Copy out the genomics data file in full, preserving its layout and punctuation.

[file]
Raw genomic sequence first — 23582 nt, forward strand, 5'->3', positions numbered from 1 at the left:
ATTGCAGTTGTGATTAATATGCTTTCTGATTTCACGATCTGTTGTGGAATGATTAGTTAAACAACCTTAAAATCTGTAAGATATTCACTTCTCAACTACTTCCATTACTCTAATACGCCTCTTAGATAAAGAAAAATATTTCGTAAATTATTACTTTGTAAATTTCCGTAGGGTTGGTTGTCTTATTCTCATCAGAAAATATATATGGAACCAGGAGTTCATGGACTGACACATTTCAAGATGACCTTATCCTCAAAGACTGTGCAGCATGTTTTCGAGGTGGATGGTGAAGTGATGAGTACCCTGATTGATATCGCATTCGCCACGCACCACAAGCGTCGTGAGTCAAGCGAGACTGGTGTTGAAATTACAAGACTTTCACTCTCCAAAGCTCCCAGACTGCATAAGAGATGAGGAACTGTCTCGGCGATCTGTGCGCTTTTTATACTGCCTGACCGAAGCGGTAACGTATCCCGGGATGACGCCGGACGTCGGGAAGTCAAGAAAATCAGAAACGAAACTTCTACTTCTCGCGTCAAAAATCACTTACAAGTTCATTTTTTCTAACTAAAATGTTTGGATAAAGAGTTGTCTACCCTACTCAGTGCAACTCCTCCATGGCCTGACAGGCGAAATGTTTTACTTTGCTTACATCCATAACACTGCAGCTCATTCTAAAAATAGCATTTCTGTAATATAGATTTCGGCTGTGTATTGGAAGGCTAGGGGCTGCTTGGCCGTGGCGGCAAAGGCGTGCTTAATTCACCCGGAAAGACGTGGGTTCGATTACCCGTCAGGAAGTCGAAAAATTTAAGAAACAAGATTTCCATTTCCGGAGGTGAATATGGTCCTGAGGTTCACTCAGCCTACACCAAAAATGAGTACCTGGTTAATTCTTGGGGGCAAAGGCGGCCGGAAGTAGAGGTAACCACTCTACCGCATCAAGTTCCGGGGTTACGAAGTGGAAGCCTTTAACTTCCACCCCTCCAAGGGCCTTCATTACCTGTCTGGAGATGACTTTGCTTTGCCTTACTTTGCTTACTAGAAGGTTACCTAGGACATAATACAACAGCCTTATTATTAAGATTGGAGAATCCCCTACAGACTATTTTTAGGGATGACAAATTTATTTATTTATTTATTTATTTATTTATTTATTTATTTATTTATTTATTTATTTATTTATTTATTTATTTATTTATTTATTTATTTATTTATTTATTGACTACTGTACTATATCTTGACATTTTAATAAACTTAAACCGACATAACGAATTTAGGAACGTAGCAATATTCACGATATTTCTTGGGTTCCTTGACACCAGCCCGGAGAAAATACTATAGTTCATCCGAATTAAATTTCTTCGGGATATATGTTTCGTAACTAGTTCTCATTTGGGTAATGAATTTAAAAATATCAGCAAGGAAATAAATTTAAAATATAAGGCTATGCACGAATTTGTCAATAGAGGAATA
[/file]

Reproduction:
Raw genomic sequence first — 23582 nt, forward strand, 5'->3', positions numbered from 1 at the left:
ATTGCAGTTGTGATTAATATGCTTTCTGATTTCACGATCTGTTGTGGAATGATTAGTTAAACAACCTTAAAATCTGTAAGATATTCACTTCTCAACTACTTCCATTACTCTAATACGCCTCTTAGATAAAGAAAAATATTTCGTAAATTATTACTTTGTAAATTTCCGTAGGGTTGGTTGTCTTATTCTCATCAGAAAATATATATGGAACCAGGAGTTCATGGACTGACACATTTCAAGATGACCTTATCCTCAAAGACTGTGCAGCATGTTTTCGAGGTGGATGGTGAAGTGATGAGTACCCTGATTGATATCGCATTCGCCACGCACCACAAGCGTCGTGAGTCAAGCGAGACTGGTGTTGAAATTACAAGACTTTCACTCTCCAAAGCTCCCAGACTGCATAAGAGATGAGGAACTGTCTCGGCGATCTGTGCGCTTTTTATACTGCCTGACCGAAGCGGTAACGTATCCCGGGATGACGCCGGACGTCGGGAAGTCAAGAAAATCAGAAACGAAACTTCTACTTCTCGCGTCAAAAATCACTTACAAGTTCATTTTTTCTAACTAAAATGTTTGGATAAAGAGTTGTCTACCCTACTCAGTGCAACTCCTCCATGGCCTGACAGGCGAAATGTTTTACTTTGCTTACATCCATAACACTGCAGCTCATTCTAAAAATAGCATTTCTGTAATATAGATTTCGGCTGTGTATTGGAAGGCTAGGGGCTGCTTGGCCGTGGCGGCAAAGGCGTGCTTAATTCACCCGGAAAGACGTGGGTTCGATTACCCGTCAGGAAGTCGAAAAATTTAAGAAACAAGATTTCCATTTCCGGAGGTGAATATGGTCCTGAGGTTCACTCAGCCTACACCAAAAATGAGTACCTGGTTAATTCTTGGGGGCAAAGGCGGCCGGAAGTAGAGGTAACCACTCTACCGCATCAAGTTCCGGGGTTACGAAGTGGAAGCCTTTAACTTCCACCCCTCCAAGGGCCTTCATTACCTGTCTGGAGATGACTTTGCTTTGCCTTACTTTGCTTACTAGAAGGTTACCTAGGACATAATACAACAGCCTTATTATTAAGATTGGAGAATCCCCTACAGACTATTTTTAGGGATGACAAATTTATTTATTTATTTATTTATTTATTTATTTATTTATTTATTTATTTATTTATTTATTTATTTATTTATTTATTTATTTATTTATTTATTTATTTATTGACTACTGTACTATATCTTGACATTTTAATAAACTTAAACCGACATAACGAATTTAGGAACGTAGCAATATTCACGATATTTCTTGGGTTCCTTGACACCAGCCCGGAGAAAATACTATAGTTCATCCGAATTAAATTTCTTCGGGATATATGTTTCGTAACTAGTTCTCATTTGGGTAATGAATTTAAAAATATCAGCAAGGAAATAAATTTAAAATATAAGGCTATGCACGAATTTGTCAATAGAGGAATA